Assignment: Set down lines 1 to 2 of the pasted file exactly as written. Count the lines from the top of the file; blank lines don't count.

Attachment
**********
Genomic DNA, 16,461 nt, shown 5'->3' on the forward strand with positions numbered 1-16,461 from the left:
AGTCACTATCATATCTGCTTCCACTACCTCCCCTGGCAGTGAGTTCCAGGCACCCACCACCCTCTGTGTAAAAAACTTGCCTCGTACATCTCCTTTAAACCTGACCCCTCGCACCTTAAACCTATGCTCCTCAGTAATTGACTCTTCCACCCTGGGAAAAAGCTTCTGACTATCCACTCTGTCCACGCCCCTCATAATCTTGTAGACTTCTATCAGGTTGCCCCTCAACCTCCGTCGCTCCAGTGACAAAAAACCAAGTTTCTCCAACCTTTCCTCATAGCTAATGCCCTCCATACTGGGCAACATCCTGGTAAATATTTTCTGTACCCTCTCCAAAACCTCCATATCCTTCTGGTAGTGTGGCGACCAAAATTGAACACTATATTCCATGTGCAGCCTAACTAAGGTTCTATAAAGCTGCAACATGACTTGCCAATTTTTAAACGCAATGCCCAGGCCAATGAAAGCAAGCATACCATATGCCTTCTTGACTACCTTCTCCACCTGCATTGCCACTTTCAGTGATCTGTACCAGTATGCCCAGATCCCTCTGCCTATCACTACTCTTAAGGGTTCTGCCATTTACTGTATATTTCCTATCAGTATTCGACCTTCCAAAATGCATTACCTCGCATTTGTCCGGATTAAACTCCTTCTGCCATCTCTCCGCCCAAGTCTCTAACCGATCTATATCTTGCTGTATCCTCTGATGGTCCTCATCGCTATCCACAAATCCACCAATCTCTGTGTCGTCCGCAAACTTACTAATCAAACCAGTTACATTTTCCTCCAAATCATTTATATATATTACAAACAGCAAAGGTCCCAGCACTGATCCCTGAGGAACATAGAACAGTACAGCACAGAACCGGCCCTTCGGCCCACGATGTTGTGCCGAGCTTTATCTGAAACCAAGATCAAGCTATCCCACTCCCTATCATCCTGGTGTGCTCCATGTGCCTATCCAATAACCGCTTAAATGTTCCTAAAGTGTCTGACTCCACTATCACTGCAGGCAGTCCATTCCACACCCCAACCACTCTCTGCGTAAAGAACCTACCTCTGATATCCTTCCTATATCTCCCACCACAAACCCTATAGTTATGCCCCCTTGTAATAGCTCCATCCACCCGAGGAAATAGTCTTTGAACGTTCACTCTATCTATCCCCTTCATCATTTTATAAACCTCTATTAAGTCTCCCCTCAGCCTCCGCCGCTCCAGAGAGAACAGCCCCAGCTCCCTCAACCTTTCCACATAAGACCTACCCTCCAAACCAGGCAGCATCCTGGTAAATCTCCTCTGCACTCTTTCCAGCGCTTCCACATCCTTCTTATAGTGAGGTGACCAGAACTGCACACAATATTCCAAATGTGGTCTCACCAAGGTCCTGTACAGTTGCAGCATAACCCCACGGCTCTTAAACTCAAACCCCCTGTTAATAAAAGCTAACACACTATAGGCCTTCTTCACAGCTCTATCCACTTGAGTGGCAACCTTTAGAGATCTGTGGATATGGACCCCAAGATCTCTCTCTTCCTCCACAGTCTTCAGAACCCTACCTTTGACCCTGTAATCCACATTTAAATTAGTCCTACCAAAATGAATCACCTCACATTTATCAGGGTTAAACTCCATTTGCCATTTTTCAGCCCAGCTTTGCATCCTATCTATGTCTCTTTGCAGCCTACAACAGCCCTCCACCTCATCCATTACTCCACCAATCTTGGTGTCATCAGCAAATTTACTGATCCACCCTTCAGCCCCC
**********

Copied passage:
Genomic DNA, 16,461 nt, shown 5'->3' on the forward strand with positions numbered 1-16,461 from the left:
AGTCACTATCATATCTGCTTCCACTACCTCCCCTGGCAGTGAGTTCCAGGCACCCACCACCCTCTGTGTAAAAAACTTGCCTCGTACATCTCCTTTAAACCTGACCCCTCGCACCTTAAACCTATGCTCCTCAGTAATTGACTCTTCCACCCTGGGAAAAAGCTTCTGACTATCCACTCTGTCCACGCCCCTCATAATCTTGTAGACTTCTATCAGGTTGCCCCTCAACCTCCGTCGCTCCAGTGACAAAAAACCAAGTTTCTCCAACCTTTCCTCATAGCTAATGCCCTCCATACTGGGCAACATCCTGGTAAATATTTTCTGTACCCTCTCCAAAACCTCCATATCCTTCTGGTAGTGTGGCGACCAAAATTGAACACTATATTCCATGTGCAGCCTAACTAAGGTTCTATAAAGCTGCAACATGACTTGCCAATTTTTAAACGCAATGCCCAGGCCAATGAAAGCAAGCATACCATATGCCTTCTTGACTACCTTCTCCACCTGCATTGCCACTTTCAGTGATCTGTACCAGTATGCCCAGATCCCTCTGCCTATCACTACTCTTAAGGGTTCTGCCATTTACTGTATATTTCCTATCAGTATTCGACCTTCCAAAATGCATTACCTCGCATTTGTCCGGATTAAACTCCTTCTGCCATCTCTCCGCCCAAGTCTCTAACCGATCTATATCTTGCTGTATCCTCTGATGGTCCTCATCGCTATCCACAAATCCACCAATCTCTGTGTCGTCCGCAAACTTACTAATCAAACCAGTTACATTTTCCTCCAAATCATTTATATATATTACAAACAGCAAAGGTCCCAGCACTGATCCCTGAGGAACATAGAACAGTACAGCACAGAACCGGCCCTTCGGCCCACGATGTTGTGCCGAGCTTTATCTGAAACCAAGATCAAGCTATCCCACTCCCTATCATCCTGGTGTGCTCCATGTGCCTATCCAATAACCGCTTAAATGTTCCTAAAGTGTCTGACTCCACTATCACTGCAGGCAGTCCATTCCACACCCCAACCACTCTCTGCGTAAAGAACCTACCTCTGATATCCTTCCTATATCTCCCACCACAAACCCTATAGTTATGCCCCCTTGTAATAGCTCCATCCACCCGAGGAAATAGTCTTTGAACGTTCACTCTATCTATCCCCTTCATCATTTTATAAACCTCTATTAAGTCTCCCCTCAGCCTCCGCCGCTCCAGAGAGAACAGCCCCAGCTCCCTCAACCTTTCCACATAAGACCTACCCTCCAAACCAGGCAGCATCCTGGTAAATCTCCTCTGCACTCTTTCCAGCGCTTCCACATCCTTCTTATAGTGAGGTGACCAGAACTGCACACAATATTCCAAATGTGGTCTCACCAAGGTCCTGTACAGTTGCAGCATAACCCCACGGCTCTTAAACTCAAACCCCCTGTTAATAAAAGCTAACACACTATAGGCCTTCTTCACAGCTCTATCCACTTGAGTGGCAACCTTTAGAGATCTGTGGATATGGACCCCAAGATCTCTCTCTTCCTCCACAGTCTTCAGAACCCTACCTTTGACCCTGTAATCCACATTTAAATTAGTCCTACCAAAATGAATCACCTCACATTTATCAGGGTTAAACTCCATTTGCCATTTTTCAGCCCAGCTTTGCATCCTATCTATGTCTCTTTGCAGCCTACAACAGCCCTCCACCTCATCCATTACTCCACCAATCTTGGTGTCATCAGCAAATTTACTGATCCACCCTTCAGCCCCC